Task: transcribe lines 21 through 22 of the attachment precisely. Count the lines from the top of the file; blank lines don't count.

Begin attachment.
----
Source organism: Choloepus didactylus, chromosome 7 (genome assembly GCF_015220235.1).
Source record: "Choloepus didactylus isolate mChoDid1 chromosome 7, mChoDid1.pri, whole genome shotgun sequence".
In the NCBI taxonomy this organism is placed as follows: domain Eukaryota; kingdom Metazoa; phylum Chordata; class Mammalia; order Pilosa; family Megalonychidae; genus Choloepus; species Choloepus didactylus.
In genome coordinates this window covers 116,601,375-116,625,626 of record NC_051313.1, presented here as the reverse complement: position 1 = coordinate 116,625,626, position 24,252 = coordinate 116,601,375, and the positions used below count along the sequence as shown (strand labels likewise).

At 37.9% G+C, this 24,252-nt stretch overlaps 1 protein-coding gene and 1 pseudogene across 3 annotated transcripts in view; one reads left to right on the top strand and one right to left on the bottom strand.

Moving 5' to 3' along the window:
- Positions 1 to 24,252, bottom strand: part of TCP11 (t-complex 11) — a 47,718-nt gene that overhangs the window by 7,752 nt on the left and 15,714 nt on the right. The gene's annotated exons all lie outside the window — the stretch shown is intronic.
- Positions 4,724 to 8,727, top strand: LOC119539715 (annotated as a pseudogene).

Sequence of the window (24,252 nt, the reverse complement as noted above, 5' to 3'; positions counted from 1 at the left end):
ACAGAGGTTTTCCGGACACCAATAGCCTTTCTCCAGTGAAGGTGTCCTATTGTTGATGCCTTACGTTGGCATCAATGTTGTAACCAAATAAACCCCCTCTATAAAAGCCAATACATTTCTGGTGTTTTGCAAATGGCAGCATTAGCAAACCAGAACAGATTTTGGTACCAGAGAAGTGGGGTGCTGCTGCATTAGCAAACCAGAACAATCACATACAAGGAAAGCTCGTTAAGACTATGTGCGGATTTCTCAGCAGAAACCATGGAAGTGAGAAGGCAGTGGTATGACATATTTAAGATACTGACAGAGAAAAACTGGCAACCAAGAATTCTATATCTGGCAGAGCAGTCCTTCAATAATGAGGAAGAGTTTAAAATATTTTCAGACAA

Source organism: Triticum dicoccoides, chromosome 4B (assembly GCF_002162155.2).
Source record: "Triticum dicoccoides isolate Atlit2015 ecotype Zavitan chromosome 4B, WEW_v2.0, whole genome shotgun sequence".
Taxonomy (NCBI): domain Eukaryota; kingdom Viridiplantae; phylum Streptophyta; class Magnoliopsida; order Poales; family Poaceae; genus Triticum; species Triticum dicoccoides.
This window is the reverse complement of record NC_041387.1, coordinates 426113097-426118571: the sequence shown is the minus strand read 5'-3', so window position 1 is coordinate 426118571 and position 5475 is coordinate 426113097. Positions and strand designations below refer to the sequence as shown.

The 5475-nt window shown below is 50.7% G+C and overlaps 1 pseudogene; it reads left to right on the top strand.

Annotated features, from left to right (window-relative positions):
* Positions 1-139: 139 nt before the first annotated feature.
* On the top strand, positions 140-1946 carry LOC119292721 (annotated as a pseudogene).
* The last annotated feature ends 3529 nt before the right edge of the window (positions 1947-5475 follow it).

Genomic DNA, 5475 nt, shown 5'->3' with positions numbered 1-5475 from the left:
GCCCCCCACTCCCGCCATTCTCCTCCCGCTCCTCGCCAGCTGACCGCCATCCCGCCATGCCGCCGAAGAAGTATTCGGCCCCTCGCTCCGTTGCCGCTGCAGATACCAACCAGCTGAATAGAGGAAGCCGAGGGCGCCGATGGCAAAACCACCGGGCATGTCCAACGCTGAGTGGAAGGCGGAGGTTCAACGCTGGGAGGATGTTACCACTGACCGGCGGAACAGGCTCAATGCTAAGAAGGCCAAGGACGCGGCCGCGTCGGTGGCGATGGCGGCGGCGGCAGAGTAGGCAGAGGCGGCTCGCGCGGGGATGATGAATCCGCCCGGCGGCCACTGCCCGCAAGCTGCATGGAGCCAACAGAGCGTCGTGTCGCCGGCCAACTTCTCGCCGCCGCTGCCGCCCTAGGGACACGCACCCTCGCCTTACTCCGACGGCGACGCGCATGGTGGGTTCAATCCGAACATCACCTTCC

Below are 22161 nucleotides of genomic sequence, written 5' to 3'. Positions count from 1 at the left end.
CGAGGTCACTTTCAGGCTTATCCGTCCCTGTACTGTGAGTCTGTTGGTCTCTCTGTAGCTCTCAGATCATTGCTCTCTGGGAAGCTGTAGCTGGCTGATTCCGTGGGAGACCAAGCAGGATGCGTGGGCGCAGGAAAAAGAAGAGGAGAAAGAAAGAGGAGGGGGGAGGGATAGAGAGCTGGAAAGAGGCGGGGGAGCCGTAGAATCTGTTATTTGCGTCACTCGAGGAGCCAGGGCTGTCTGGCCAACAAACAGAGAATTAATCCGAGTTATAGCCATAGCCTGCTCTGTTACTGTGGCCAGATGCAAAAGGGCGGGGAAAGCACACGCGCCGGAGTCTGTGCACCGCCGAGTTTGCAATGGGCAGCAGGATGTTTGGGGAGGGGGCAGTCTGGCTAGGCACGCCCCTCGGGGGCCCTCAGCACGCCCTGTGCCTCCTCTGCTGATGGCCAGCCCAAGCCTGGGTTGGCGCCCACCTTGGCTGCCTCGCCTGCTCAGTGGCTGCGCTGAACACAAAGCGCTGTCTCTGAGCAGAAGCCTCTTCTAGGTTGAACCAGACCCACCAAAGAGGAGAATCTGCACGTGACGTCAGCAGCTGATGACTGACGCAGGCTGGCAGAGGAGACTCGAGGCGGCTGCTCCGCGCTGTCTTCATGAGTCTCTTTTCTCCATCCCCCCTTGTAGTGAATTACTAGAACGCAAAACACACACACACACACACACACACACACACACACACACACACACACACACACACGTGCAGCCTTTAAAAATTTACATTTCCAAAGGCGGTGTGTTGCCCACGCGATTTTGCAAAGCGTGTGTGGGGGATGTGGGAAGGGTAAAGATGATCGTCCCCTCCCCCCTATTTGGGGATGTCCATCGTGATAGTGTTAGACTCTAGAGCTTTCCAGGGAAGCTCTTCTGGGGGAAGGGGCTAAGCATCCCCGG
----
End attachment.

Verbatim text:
GCCCCCCACTCCCGCCATTCTCCTCCCGCTCCTCGCCAGCTGACCGCCATCCCGCCATGCCGCCGAAGAAGTATTCGGCCCCTCGCTCCGTTGCCGCTGCAGATACCAACCAGCTGAATAGAGGAAGCCGAGGGCGCCGATGGCAAAACCACCGGGCATGTCCAACGCTGAGTGGAAGGCGGAGGTTCAACGCTGGGAGGATGTTACCACTGACCGGCGGAACAGGCTCAATGCTAAGAAGGCCAAGGACGCGGCCGCGTCGGTGGCGATGGCGGCGGCGGCAGAGTAGGCAGAGGCGGCTCGCGCGGGGATGATGAATCCGCCCGGCGGCCACTGCCCGCAAGCTGCATGGAGCCAACAGAGCGTCGTGTCGCCGGCCAACTTCTCGCCGCCGCTGCCGCCCTAGGGACACGCACCCTCGCCTTACTCCGACGGCGACGCGCATGGTGGGTTCAATCCGAACATCACCTTCC

Below are 22161 nucleotides of genomic sequence, written 5' to 3'. Positions count from 1 at the left end.